Introduction

In 2012, the city of Portland, Oregon published the Portland Plan, which “developed in response to some of Portland’s most pressing challenges, including income disparities, high unemployment, a low high school graduation rate and environmental concerns.”  In this document, the authors frame the concept of “complete neighborhoods.” According to the Portland Plan, “complete neighborhoods” represent the following, in summary:

An area where residents have safe and convenient access to goods and services they need on a daily or regular basis. This includes a range of housing options, grocery stores and other neighborhood-serving commercial services; quality public schools; public open spaces and recreational facilities; and access to frequent transit…

While this definition of “complete neighborhoods” is fairly common sense, it provides a framework around which to develop goals and ideals for how a neighborhood can best serve the community that lives there. For the purposes of this document, Neighborhood Services will be all necessary services that fit into the defined framework of a “complete neighborhood.”

Former Kroger on North Limestone - 1940’s; courtesy: Kentucky Digital Archive

This is not a new concept. Before widespread access to automobile transportation, Lexington’s North End had many of the services that would qualify it to be a “complete neighborhood.” It had easily accessible public transportation via the electric in-ground streetcar and bus system that was fed out of the SE Greyhound Line building. It had markets and grocery stores within walking distance - such as the Kroger on North Limestone. It had affordable eateries and diners like Mom’s Loudon Lunch or the Greyhound Cafe. It had easily accessible health care services and housing options. 

Interior, Kroger on North Limestone - 1940’s; courtesy: Kentucky Digital Archive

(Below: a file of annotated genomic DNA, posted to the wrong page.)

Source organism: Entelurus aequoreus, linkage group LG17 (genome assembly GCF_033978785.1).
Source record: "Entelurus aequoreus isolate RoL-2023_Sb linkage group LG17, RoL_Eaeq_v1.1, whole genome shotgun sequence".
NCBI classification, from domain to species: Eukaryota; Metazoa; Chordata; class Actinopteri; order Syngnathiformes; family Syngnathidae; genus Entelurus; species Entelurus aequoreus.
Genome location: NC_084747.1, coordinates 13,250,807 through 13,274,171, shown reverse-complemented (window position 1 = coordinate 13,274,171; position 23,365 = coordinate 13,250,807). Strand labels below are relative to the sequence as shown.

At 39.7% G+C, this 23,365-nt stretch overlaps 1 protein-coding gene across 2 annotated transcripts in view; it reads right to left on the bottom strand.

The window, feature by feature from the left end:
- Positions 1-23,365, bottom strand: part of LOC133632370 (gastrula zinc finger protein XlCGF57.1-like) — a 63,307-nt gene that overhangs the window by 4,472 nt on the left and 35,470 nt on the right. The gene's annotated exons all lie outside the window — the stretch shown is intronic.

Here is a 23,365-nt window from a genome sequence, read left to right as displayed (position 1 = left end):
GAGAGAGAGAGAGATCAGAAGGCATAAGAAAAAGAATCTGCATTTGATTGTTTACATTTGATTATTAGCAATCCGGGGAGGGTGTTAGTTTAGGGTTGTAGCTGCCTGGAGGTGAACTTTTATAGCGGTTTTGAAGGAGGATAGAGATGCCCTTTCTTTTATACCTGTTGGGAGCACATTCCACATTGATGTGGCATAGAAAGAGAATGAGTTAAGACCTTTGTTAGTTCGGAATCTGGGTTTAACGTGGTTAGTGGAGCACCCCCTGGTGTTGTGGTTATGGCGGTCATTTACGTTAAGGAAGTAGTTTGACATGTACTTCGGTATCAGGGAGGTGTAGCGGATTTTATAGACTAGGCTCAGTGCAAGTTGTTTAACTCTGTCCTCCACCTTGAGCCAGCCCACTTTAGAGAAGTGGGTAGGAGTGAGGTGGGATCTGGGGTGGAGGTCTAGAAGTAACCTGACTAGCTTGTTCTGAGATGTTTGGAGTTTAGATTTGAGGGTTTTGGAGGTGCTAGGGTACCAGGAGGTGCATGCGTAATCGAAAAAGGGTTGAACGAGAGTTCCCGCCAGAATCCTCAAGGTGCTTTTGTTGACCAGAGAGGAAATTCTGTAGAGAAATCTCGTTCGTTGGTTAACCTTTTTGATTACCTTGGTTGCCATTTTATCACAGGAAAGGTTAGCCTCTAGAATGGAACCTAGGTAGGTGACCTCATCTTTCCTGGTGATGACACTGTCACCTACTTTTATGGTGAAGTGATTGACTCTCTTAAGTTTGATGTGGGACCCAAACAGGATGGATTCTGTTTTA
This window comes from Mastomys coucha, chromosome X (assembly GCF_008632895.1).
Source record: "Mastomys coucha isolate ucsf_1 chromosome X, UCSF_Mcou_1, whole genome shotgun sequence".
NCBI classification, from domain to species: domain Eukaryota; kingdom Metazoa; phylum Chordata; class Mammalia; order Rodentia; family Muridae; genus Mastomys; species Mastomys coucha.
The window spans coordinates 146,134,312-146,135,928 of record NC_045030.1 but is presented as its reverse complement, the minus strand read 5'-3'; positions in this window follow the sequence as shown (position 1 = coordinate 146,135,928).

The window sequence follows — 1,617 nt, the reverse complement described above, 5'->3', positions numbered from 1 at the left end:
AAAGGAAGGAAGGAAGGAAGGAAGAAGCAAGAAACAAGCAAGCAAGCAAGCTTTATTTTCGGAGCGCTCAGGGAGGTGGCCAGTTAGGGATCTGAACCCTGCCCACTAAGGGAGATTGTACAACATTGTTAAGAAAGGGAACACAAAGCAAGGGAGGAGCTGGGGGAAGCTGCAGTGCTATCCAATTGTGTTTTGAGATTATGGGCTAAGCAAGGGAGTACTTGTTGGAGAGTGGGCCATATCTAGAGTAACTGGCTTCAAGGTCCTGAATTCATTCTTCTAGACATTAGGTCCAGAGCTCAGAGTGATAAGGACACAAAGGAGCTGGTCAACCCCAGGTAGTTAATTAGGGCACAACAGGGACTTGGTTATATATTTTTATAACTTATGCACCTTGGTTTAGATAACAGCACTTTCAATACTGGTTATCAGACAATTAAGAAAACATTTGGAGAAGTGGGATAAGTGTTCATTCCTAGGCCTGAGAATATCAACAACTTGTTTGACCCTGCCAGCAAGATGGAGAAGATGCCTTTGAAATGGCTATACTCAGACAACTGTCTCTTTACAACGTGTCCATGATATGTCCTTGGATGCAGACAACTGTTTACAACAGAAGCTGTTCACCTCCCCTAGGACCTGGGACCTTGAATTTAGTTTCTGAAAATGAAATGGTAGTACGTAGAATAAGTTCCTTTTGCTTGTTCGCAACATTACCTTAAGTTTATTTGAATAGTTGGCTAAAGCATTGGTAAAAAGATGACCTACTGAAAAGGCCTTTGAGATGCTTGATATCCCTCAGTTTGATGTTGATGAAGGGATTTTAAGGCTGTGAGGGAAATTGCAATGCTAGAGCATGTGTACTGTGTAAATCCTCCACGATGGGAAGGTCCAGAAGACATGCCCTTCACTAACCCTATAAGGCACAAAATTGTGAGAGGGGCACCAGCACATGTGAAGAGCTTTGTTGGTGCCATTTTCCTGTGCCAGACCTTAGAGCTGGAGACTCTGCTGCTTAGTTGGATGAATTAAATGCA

The North End of today retains some aspects of a complete neighborhood. It has a number of faith-based institutions spread throughout, and it has public schools that are within walking distance. It has green spaces for people to gather. However, there are many elements which both neighborhood residents and social service organizations identify as being absent from the area.

The following section details information regarding the attitudes and perception regarding the availability and quality of Neighborhood Services in the area.

In addition to the resident-identified neighborhood services, North Limestone CDC and a number of other organizations in the community identified additional services, many of which were not necessarily thought of as “services” by residents that attended the community engagement sessions. 

Due to funding restrictions, not all of these service types were studied, and it is recommended that in-depth studies of those without their own sections be conducted and added to the North Limestone Cultural Plan.

Resident-Identified Neighborhood Service Types

  • Arts & Culture
  • Businesses
    • Access to Food
    • Restaurants & Bars
    • Retail
  • Community & Social Services
  • Education
  • Faith-Based Institutions (can be combined with Community & Social Services)
  • Parks & Recreation
  • Public Space & Public Art

Other Neighborhood Services

  • Housing
  • Healthcare
  • Transportation

The Neighborhood Services which will be given their own section in this edition of the North Limestone Cultural Plan are:

  • Arts
  • Businesses
  • Access to Food (broken out from businesses)
  • Public Space  
    • Parks & Recreation
  • Public Art

The Neighborhood Services which should be further studied and then added to the North Limestone Cultural Plan in the near future are:

  • Housing
  • Community & Social Services
  • Education
  • Healthcare
  • Transportation

Most Used Neighborhood Services

According to an assessment of North End residents, the most frequently used service in the North End was the parks system. More details about the preferences of neighborhood residents and identified needs for these parks will be detailed in the Public Space section of this document.

A close second were the restaurants, grocery stores, and food access options, though they were limited. A few specific locations were mentioned including Al's Bar, Maria's Kitchen, and the Sav-A-Lot on North Broadway. Residents did distinguish these traditional business models from alternative economic models such as Fresh Stop Markets and Community Gardens. Issues involving food access in the North End of Lexington will be detailed further in the Food Access section of this document.